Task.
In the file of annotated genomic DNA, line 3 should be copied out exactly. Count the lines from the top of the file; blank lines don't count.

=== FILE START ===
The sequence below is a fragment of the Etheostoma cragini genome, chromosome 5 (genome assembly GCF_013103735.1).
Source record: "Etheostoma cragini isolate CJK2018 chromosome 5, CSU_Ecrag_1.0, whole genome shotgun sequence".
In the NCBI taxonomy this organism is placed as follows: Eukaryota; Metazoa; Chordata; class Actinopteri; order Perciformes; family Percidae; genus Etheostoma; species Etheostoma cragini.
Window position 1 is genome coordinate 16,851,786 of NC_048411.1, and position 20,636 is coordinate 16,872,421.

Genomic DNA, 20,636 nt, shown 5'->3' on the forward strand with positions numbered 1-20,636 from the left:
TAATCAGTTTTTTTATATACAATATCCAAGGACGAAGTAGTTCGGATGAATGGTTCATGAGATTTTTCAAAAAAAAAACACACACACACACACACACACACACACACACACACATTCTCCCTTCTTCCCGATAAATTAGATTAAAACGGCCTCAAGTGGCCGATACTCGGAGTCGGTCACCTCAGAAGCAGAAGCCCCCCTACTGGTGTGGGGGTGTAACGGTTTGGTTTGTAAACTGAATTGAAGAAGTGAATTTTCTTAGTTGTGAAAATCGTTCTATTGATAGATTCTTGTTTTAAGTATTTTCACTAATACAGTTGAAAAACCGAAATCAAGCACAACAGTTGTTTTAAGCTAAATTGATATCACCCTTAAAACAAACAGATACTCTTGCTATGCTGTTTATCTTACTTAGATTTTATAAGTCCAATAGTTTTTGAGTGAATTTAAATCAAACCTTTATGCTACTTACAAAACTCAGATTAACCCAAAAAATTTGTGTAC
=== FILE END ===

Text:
In the NCBI taxonomy this organism is placed as follows: Eukaryota; Metazoa; Chordata; class Actinopteri; order Perciformes; family Percidae; genus Etheostoma; species Etheostoma cragini.